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Pocket Marine Chronometer  Valuations & History

Pocket Marine Chronometers and deck watches began their development in the eighteenth century in response to the increasing need for accuracy when keeping time at sea. Accurate time was imperative for knowing precisely where you were on long journeys at sea to prevent loss of life and goods.

Early chronometers were often referred to as “timekeepers” and were used by ships’ officers to determine longitude, or east-west position, at sea.  One of the earliest pioneers in marine timekeeping was John Harrison, who designed and built the first successful marine chronometer in the mid-1700s. His H4 model was incredibly accurate for its time, losing only five seconds per day. This breakthrough allowed sailors to accurately calculate their longitude and navigate with greater precision.

Over time, advancements in technology led to improved accuracy and design of pocket marine chronometers and deck watches. These instruments became essential tools for navigation on ships of all sizes, from military vessels to merchant ships. They were also widely used by explorers during expeditions to uncharted territories.

Find Me A Specialist Pocket Watch Valuer

How To Sell: Auction or Private Sale?

Mark Littler Ltd. are one of the only independent advisers in the antique industry. We offer trusted, independent advice to help you sell your Pocket Watch for the highest possible price.

Selling at an auction might provide your watch with greater exposure. However, with a combined average of 45% in gross buyers’ and sellers’ fees, this approach might prove to be a false economy.

Conversely, finding a private buyer for your pocket watch through our services could net you 33% more than if you sold it via auction, as our fees are only 12%.

What We Do For You

Simply fill in your contact details below and you will get an automatic referral to a leading pocketwatch auction expert who will give you an auction estimate and advise on how to sell with them.  We will also see if we are able to get any offer from our private clients. 

If we get any offers we will send these within 4 days.  All offers are without obligation and there are no fees to pay us if you decide to sell at auction.

Pocket Watch Valuation Tips

To get the most accurate valuation of your pocket watch simply ensure you provide the following information:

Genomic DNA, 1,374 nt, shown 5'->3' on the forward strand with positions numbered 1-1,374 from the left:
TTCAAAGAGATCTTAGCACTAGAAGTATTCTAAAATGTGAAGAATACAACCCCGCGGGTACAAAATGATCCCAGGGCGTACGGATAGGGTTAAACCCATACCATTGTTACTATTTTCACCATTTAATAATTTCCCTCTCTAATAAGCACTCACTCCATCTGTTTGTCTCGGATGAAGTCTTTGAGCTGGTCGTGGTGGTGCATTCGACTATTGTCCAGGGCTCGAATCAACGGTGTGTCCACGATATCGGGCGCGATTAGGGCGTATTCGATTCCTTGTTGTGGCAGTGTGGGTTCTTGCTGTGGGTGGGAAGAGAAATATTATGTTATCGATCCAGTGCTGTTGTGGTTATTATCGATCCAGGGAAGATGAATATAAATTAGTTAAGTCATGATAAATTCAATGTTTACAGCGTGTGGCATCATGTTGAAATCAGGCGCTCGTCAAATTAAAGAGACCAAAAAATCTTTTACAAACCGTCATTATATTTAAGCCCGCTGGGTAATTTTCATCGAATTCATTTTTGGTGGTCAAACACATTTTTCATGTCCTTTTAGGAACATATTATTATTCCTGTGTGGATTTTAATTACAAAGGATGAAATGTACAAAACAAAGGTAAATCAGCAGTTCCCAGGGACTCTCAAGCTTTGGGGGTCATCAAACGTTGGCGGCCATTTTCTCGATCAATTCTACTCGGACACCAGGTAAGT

1. Include the width of the pocket watch across the dial but DO NOT include the winder or bow in this measurement.
  2. Let us know if the watch is working – just knowing that it ticks when wound is enough.
  3. How heavy is the watch?  While we can value pocket watches simply by looking at the images, if you can let us know the total weight of the watch (in grams) then we can be a lot more accurate.
  4. PROVENANCE! Who owned the watch before it came to you?  Perhaps it was a family member who fought in a war, or a relative who had friends in high places.  These stories matter and can impact the value of the watch more than you think.
  5. Boxes and paperwork.  Does the watch have its original box and paperwork?  If so let us know as this will make a difference to the valuation.

Expert Pocket Watch Valuation

Use the form below or send images of your pocket watch to be connected with a pocket watch expert.

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    The Market for Marine Pocket Chronometers

    As the world’s oceans grew increasingly important for trade and navigation in the 18th and 19th centuries, demand for accurate timekeeping at sea also increased. This led to the development of marine chronometers, specialized high-precision timepieces designed specifically for use on ships.

    One type of marine chronometer that gained popularity during this time was the pocket chronometer. Unlike larger ship-mounted versions which were typically used by navigators, pocket chronometers were smaller and more portable, making them suitable for use by captains and officers who needed to keep track of time while on deck.

    If you would like more information on the history of pocket marine chronometers please see the history at the end of this page. Mark Littler can also assist with valuation and sale of your gold pocket watch. Please use the form on this page to get in touch for a no obligation valuation and advice on selling your gold pocket watch and explore this page for the 6 things that impact the value of your watch.